Henry Hallett Dale was born in London on June 9, 1875. He attended Leys School, Cambridge, and in 1894 he entered Trinity College with a scholarship. He graduated through the Natural Sciences Tripos, specializing in physiology and zoology. From 1898 to 1900 he was a Coutts-Trotter Student in Physiology at Trinity College, working then under J. N. Langley. In 1900 he gained a scholarship and entered St. Bartholomew’s Hospital, London, for the clinical part of the medical course. He qualified as B.Ch., Cambridge in 1903 and became M.D. in 1909. Meanwhile, he had been awarded the George Henry Lewes Studentship in Physiology and he used it to carry out research under Professor Starling at University College London. It was here that he met his lifelong friend, Otto Loewi. During 1903, he spent four months with Paul Ehrlich in Frankfurt before returning to University College as Sharpey Scholar. He held this post for only six months before he took an appointment as pharmacologist at the Wellcome Physiological Research Laboratories in 1904. He became Director of these laboratories in 1906, working for some six years with the chemical cooperation of George Barger.
In 1914, Dale was appointed Director of the Department of Biochemistry and Pharmacology at the National Institute for Medical Research in London, becoming in 1928 Director of this Institute; and he served in this capacity until his retirement in 1942 when he became Professor of Chemistry and a Director of the Davy-Faraday Laboratory at the Royal Institution, London. Since 1946, he has devoted his knowledge and energies to the administration of the Wellcome Trust for the support of medical research and medical scholarships. He has been a Trustee since 1936 and served as Chairman of the Board from 1938 until 1960. He was elected a Fellow of the Royal Society in 1914 and served as Secretary from 1925 to 1935. During World War II, Sir Henry served on several Advisory Committees to His Majesty’s Government. He was knighted in 1932 and appointed to the Order of Merit in 1944.
Sir Henry’s researches have involved a painstaking investigation of the pharmacology of ergot alkaloids and a study of the effects of incidental bases of a simpler nature, such as tyramine and histamine. He discovered the oxytocic action of pituitary extracts, and his continued work on the action of histamine led to studies on anaphylaxis and on conditions of shock. He identified acetylcholine as a constituent of certain ergot extracts, and an analysis of its action served as a basis for later researches, extending the application of Loewi’s discoveries, which have been recognized in the joint award of the Nobel Prize for 1936, given on account of the discoveries relating to chemical transmission of nerve impulses. In addition to numerous articles in medical and scientific journals which record his work, Sir Henry is the author of Adventures in Physiology (1953), and An Autumn Gleaning (1954).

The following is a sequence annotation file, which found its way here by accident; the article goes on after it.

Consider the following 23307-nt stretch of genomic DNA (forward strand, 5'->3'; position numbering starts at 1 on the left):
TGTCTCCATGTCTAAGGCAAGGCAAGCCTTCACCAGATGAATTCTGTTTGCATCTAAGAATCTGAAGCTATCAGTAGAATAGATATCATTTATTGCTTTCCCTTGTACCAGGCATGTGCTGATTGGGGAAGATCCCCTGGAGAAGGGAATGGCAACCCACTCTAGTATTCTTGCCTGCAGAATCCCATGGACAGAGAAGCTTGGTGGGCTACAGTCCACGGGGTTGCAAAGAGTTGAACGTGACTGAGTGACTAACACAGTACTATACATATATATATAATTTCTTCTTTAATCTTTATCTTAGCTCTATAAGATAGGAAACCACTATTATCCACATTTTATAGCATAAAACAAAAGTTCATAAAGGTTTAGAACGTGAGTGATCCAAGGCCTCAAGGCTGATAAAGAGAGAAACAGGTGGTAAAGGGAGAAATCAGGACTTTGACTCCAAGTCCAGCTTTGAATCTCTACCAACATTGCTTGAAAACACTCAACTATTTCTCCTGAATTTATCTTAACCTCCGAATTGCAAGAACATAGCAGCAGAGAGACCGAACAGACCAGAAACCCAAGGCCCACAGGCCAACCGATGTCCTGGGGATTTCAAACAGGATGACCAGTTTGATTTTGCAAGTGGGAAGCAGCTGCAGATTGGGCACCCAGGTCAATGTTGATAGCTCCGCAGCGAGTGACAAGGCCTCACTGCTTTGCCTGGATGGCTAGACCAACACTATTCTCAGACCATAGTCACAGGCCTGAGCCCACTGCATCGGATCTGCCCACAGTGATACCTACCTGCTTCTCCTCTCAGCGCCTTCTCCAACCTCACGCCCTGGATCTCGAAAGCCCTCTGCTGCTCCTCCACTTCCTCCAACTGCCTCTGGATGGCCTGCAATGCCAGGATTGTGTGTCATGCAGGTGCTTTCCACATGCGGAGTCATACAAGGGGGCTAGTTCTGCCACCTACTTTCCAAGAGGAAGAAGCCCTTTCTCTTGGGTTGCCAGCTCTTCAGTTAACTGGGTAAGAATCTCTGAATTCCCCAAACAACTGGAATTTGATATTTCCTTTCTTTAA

Sir Henry was President of the Royal Society (1940-1945), President of the British Association (1947), and President of the Royal Society of Medicine (1948-1950). He has received many public honours including the G.B.E. (Knight Grand Cross, Order of the British Empire) in 1948, Medal of Freedom (Silver Palm), U.S.A., in 1947, the Grand-Croix de l’Ordre de la Couronne (Belgium) in 1950, and l’Ordre pour le Mérite (Western Germany) in 1955. The Royal and Copley Medals of the Royal Society, the Gold Albert Medal of the Royal Society of Arts, the Baly Medal of the Royal College of Physicians (London), the Cameron Prize (Edinburgh) and the Schmiedeberg plaquette from the German Pharmacological Society are among the many awards he has gained, and, in addition, he has been awarded fellowships of numerous learned societies and institutions throughout the world, including the Royal Society of Edinburgh and Trinity College, Cambridge. He is also a Foreign Associate of the National Academy of Sciences (Washington), Académie de Médecine (Paris) and l’Académie Royale de Belgique, as well as Academies in Denmark, Germany, Italy, Rumania, Spain, Sweden, U.S.A. (New York). He is the recipient of over twenty honorary degrees, and amongst the many lectures he has given are the Nothnagel Lecture (Vienna) and the Pilgrim Trust Lecture to the National Academy of Sciences, Philadelphia.
Sir Henry married Ellen Harriet Hallett, his first cousin, in 1904. Their eldest daughter, Alison Sarah, is married to Lord Todd, Nobel Laureate in Chemistry, 1957.
This autobiography/biography was written at the time of the award and first published in the book series Les Prix Nobel. It was later edited and republished in Nobel Lectures. To cite this document, always state the source as shown above.
Sir Henry Dale died on July 23, 1968.
Their work and discoveries range from the formation of black holes and genetic scissors to efforts to combat hunger and develop new auction formats.
See them all presented here.